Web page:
Working together to prevent fraud, waste and abuse

Recognizing that prevention is a key part of its mission, the OIG initiated a formal process to enhance the OIG Prevention Strategy. This process facilitates increased coordination in identifying potential issues and executing prevention activities across health and human services. The OIG regularly participates in targeted prevention activities; some of the highlights from fiscal year 2021 are described below.

Stakeholder engagement

The OIG routinely engages with stakeholders and program integrity partners, including contractors, providers and staff from across health and human service agencies. During the second and third quarters of the fiscal year, the OIG met with stakeholders for information sharing sessions as part of the agency’s COVID-19 Fraud, Waste and Abuse Initiative. Over the coming months, the OIG will continue to focus on this prevention effort through:

  • Additional stakeholder discussions.
  • Continued research through data analytics and policy analysis.
  • Ongoing monitoring of flexibilities associated with the pandemic to strengthen program integrity of those that are likely to be more permanent, such an increase in certain services provided via teleheath.
  • Continued collaboration with stakeholders and HHS staff to develop educational materials and clarify policy.

Another major prevention activity involves providing feedback to impacted program areas of health and human services agencies. Through the course of their work, OIG staff can observe potential program integrity vulnerabilities. When a vulnerability is identified, the OIG initiates an analysis of the issue, which can ultimately lead to policy or contract recommendations.

Texas Fraud Prevention Partnership

The OIG continues to prioritize formal discussions with the Texas Medicaid and CHIP MCOs through the Texas Fraud Prevention Partnership (TFPP). Sharing information between the OIG and the MCOs in group meetings and individual 1:1 sessions promotes collaboration around program integrity work and supports evaluating areas for future improvements and coordination.

OIG leadership met with executive leadership from MCOs three times during fiscal year 2021 to discuss current initiatives and combined efforts to prevent, detect and investigate fraud, waste, and abuse. These meetings covered such topics as: fraud, waste and abuse trends associated with the COVID-19 pandemic; issues related to current and upcoming OIG audits; updates on hospital and nursing facility utilization reviews; and discussions around data requests and related technical assistance.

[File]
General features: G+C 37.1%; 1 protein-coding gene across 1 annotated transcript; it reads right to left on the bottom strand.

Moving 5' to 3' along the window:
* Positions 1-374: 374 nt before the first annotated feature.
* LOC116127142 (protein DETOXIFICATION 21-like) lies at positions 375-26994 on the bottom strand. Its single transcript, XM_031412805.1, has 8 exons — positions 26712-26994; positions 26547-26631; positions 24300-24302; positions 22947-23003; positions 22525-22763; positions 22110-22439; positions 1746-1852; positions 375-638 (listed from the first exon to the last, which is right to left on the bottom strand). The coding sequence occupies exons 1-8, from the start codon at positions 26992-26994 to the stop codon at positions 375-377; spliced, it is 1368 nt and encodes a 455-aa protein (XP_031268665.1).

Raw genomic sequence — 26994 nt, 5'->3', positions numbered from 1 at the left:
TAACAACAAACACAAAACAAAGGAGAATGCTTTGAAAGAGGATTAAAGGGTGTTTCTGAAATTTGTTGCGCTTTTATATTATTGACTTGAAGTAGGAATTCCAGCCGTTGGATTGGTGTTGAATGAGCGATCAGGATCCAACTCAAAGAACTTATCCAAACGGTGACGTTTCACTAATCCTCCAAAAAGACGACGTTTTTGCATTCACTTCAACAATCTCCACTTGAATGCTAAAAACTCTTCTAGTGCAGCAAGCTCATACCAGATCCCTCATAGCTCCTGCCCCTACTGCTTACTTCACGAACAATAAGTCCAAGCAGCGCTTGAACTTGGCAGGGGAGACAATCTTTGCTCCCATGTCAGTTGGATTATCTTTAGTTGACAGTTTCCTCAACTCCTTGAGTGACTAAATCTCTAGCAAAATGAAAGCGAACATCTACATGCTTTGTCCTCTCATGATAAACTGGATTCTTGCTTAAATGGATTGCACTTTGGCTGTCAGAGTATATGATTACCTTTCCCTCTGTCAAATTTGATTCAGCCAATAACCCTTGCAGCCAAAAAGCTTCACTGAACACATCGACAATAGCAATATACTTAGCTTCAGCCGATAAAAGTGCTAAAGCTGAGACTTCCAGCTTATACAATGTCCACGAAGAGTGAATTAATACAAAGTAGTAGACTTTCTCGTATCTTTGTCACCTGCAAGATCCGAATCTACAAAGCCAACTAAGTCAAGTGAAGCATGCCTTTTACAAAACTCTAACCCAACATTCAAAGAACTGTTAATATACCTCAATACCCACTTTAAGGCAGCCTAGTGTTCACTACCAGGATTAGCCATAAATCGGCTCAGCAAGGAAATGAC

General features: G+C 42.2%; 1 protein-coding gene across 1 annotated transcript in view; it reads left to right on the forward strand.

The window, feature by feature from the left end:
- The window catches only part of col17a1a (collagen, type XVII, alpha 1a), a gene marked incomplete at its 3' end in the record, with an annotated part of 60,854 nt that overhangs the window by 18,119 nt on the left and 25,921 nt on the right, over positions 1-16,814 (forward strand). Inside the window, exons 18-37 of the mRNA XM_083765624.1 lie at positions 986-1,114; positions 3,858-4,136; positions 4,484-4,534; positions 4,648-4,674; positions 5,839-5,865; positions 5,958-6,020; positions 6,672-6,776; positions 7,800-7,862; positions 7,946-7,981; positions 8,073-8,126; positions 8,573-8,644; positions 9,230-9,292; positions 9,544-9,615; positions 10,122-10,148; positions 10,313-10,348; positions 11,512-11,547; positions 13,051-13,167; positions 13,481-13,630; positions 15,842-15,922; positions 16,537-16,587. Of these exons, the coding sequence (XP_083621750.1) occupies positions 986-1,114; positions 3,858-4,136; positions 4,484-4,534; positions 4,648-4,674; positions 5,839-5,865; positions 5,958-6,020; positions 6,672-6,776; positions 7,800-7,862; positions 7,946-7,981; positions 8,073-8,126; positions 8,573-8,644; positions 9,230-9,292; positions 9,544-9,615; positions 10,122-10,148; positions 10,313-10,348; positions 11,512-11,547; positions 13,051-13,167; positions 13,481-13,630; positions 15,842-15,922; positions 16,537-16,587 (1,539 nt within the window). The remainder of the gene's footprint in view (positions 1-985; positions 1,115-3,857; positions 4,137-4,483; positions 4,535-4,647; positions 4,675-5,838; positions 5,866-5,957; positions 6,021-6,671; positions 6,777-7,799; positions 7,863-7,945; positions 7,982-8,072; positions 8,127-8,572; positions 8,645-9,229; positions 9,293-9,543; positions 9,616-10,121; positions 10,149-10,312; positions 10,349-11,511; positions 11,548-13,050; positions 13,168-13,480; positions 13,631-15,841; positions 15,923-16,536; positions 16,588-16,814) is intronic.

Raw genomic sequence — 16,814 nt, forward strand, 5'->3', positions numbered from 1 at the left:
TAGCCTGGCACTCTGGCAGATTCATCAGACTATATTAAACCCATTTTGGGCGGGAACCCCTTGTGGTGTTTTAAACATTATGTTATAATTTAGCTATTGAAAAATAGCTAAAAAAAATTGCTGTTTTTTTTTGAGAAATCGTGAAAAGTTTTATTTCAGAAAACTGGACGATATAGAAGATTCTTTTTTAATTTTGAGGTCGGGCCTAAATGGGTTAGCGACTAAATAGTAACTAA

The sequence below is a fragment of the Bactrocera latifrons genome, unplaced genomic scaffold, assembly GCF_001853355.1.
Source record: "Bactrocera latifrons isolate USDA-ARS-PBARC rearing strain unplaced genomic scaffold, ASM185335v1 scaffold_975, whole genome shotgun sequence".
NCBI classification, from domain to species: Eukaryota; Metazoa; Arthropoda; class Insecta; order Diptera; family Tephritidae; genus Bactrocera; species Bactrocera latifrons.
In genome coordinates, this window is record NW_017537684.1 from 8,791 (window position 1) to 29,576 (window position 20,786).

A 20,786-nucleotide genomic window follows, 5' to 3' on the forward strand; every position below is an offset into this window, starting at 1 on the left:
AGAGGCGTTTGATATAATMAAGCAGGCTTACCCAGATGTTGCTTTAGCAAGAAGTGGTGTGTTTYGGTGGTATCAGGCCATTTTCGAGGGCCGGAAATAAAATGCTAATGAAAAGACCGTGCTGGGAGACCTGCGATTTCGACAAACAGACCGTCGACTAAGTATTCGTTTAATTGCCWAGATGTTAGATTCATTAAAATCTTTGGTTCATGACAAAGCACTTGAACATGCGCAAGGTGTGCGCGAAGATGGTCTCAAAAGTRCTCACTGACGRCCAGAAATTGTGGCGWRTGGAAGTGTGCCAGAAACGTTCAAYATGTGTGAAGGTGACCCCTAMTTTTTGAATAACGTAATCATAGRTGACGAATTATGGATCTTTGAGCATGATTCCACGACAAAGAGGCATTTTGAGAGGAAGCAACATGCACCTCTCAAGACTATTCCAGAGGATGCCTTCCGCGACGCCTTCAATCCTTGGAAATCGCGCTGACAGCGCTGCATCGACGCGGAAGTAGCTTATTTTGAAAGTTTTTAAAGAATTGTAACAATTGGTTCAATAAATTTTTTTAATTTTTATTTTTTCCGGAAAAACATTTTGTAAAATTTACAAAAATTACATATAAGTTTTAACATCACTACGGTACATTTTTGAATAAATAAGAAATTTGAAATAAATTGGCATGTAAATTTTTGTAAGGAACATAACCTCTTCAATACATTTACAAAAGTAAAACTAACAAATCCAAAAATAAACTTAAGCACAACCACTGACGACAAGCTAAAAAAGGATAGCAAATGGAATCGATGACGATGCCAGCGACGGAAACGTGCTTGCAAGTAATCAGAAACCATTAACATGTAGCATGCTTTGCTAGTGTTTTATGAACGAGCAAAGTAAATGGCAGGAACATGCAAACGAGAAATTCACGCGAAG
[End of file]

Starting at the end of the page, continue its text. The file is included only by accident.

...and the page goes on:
The OIG also held individual meetings with executive leadership from each MCO and DMO. The meetings included discussions regarding the operation of each MCO’s compliance program; special investigative unit organizational structure and resources; and challenges and best practices in identifying fraud, waste and abuse.

TFPP SIU meetings are held three times each year with MCO Special Investigative Units (SIUs) and the Attorney General Medicaid Fraud Control Unit to share insights and information. The OIG also holds one-on-one meetings with SIU staff at the largest MCOs to discuss their investigations and current trends in fraud, waste and abuse. 

Educational materials

The OIG worked with provider associations on several outreach and prevention activities. These included speaking engagements with the Inspector General and other OIG staff and partnering to disseminate educational material. For example, the OIG submitted an issue brief to nursing facility associations detailing concerns the OIG identified with IV infusions at long-term care facilities. The OIG also produced digital media content to educate the public and providers about the emerging issue. Engagement and education on a variety of subjects included more than 60 social media posts and featured news articles during the fourth quarter of fiscal year 2021 alone.

The OIG Communications Team produced educational articles for health care association magazines and newsletters throughout the year. Articles for the Texas Medical Association were devoted to billing concerns around telemedicine and common coding errors; material for the Texas Association of Home Care and Hospice covered how the OIG investigates fraud in home health. The Texas Pharmacy Association published OIG articles focused on making reports to the OIG Fraud Hotline, avoiding typical billing errors, audit results of several pharmacy benefit managers, and future audit topics. The OIG provided content requested by the Texas Dental Association about illegal Medicaid dental solicitation, as well as the results of a data-driven fraud detection operation, common violations found in OIG investigations, and guidance for maintaining accurate patient records. Collaborating with associations on provider education is one way the OIG helps prevent fraud, waste and abuse from the outset. Additional articles are planned for publication in fiscal year 2022.